Wednesday, December 10, 2008

Bailouts Revisited

Jeffrey Tucker is a Sacred Music Correspondent for New Liturgical Movement. As a music director and scholameister, he is also a leading educator and proponent of restoring Gregorian chant to its rightful place in Catholic parish life. But never mind all that. He is also a true renaissance man, and his essays on a variety of subjects never disappoint. Today, he throws the prerequisite bucket of cold water on the prospect of bailing out the American automobile industry.

We couldn't possibly be a real country and a powerful nation without our beloved auto industry, which is so essential to our national well-being... What about the time before the car? Between 1870 and 1930, the biggest ticket item on every household budget besides the house itself was its piano. Everyone had to have one. Those who didn't have one aspired to have one. It was a prize, an essential part of life, and they sold by the millions...

As cogent as his point is, he does not mention one critical difference with respect to the automobile. In the last fifty years, we have succeeded in building a society where it is virtually impossible to get anywhere without a privately-owned vehicle. Lawmakers who think nothing of subsidizing a road project to reach the nearest "big-box" store, would scoff at doing the same for public transportation in a metropolitan area -- something much of Europe takes for granted. When you consider that the price of gasoline has always been much higher there...

Be that as it may, Tucker's historical perspective gives us food for thought, as we prepare to leave our grandchildren with the bill for our stupidity.


Dad29 said...

Jeff bamboozled you with a neat trick: comparing pianos and cars.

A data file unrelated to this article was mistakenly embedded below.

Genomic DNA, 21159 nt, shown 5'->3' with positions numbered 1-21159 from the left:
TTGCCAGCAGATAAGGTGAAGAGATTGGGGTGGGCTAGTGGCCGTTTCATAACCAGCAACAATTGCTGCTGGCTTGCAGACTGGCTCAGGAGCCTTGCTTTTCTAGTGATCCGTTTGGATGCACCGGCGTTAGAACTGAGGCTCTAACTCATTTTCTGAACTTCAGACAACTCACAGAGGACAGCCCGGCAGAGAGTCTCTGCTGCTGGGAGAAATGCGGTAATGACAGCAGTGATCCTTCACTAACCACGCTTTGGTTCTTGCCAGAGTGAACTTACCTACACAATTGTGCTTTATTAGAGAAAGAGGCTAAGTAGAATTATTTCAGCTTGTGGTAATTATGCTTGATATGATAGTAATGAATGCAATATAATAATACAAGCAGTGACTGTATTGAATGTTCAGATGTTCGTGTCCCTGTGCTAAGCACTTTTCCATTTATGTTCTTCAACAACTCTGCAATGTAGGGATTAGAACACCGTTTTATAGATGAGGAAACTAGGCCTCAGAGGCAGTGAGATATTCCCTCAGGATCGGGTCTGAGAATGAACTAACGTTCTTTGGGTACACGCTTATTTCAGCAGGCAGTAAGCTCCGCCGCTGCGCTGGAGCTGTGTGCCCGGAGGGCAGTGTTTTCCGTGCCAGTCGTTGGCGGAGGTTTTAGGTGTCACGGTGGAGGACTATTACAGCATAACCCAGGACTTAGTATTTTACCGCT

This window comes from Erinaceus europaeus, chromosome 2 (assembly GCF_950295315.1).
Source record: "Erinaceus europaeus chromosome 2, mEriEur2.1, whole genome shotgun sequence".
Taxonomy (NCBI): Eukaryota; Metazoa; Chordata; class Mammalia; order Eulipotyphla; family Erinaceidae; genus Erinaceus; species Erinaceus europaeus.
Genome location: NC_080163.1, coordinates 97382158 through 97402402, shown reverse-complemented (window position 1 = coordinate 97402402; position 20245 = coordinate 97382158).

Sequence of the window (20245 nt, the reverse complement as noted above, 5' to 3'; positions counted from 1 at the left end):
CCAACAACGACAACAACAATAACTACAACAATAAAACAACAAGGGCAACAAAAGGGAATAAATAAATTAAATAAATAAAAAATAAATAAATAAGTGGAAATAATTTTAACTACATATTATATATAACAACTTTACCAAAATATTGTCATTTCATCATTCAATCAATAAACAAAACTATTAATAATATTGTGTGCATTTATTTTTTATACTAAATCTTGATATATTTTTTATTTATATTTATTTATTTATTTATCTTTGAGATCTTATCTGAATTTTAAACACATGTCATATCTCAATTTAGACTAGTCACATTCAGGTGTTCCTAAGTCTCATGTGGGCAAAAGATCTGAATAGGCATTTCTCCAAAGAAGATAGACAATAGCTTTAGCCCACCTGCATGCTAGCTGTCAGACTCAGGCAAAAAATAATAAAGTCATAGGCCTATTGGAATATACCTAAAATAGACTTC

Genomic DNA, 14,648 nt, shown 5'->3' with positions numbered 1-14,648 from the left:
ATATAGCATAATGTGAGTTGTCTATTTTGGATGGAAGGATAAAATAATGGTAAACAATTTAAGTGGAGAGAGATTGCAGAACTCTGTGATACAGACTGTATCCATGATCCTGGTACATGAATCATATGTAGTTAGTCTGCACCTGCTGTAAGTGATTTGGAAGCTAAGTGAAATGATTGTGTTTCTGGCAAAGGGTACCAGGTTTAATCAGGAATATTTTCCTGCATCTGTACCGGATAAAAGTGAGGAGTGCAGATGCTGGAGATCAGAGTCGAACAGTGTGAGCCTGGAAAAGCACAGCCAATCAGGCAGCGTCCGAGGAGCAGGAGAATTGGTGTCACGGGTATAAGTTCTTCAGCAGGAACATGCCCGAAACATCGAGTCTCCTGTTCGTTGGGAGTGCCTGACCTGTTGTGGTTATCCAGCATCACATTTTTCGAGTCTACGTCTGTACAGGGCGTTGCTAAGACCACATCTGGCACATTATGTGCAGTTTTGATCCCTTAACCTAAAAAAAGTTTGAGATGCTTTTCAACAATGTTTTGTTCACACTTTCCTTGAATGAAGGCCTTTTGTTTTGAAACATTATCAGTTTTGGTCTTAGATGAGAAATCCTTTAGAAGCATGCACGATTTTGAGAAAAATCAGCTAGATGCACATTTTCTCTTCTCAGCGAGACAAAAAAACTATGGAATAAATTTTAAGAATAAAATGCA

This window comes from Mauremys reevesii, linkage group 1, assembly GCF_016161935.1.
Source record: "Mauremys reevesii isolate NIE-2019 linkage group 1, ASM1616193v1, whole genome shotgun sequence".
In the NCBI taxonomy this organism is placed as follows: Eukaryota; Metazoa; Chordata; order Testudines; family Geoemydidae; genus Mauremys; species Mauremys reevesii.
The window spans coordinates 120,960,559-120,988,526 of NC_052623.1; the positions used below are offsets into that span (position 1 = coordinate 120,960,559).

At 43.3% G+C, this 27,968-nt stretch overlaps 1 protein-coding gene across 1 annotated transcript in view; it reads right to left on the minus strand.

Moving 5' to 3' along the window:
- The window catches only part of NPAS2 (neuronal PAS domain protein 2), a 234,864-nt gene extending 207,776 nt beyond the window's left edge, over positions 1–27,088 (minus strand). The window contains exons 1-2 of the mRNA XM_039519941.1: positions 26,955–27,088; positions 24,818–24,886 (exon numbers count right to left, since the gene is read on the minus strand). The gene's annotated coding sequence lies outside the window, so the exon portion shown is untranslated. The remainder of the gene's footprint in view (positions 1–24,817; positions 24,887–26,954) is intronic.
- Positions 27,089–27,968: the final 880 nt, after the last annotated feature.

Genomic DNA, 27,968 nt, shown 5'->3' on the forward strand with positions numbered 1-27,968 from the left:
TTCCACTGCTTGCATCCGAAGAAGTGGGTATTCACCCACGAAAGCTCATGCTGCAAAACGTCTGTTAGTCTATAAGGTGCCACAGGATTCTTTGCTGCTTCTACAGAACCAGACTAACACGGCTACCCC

A piano is a one-time capital investment meant to last about 100 years (or so.)

Cars are NOT. Further, automobiles are not useful for education in the arts, nor are they regarded as iconic representations of truth, beauty, and goodness.

Jeffrey's jihad is aimed at manufacturing, which he and Mises think is sooooooo, ah, 19th Century, that it's no longer important to the US economy.

Of course, Jeffrey hasn't explained how financial engineering has replaced manufacturing; nor how the enormous profit margins in manufacturing are replaced by the thin-margins in finance; nor how the common man is elevated by financial engineering (as opposed to having a decent earning opportunity in manufacturing.)

Nice trick--but all smoke and mirrors.

David L Alexander said...


The comparison here is with supply and demand. Assuming everything you say is true (and I'll go so far to concede that a sound economy is dependent upon diversity, including its manufacturing base), how does what you're saying invalidate his comparison?

Dad29 said...

First off, to clear up any mis-reading of my post: I believe that the remedy for the Big Three is Chapter XI, not a "bailout."

Having said that, the US consumer purchases around 15 million cars/light trucks/year; GM alone provides about 25% of that volume.

This year it will be different--about 10 million units will be sold.

If Jeff is trying to make the case that automobiles will disappear, he's out of his mind. It's possible that demand will remain at ~10 million/year due to quality enhancements. But to propose that on-shore manufacture will (or should) go to zero is so impractical as to be ludicrous.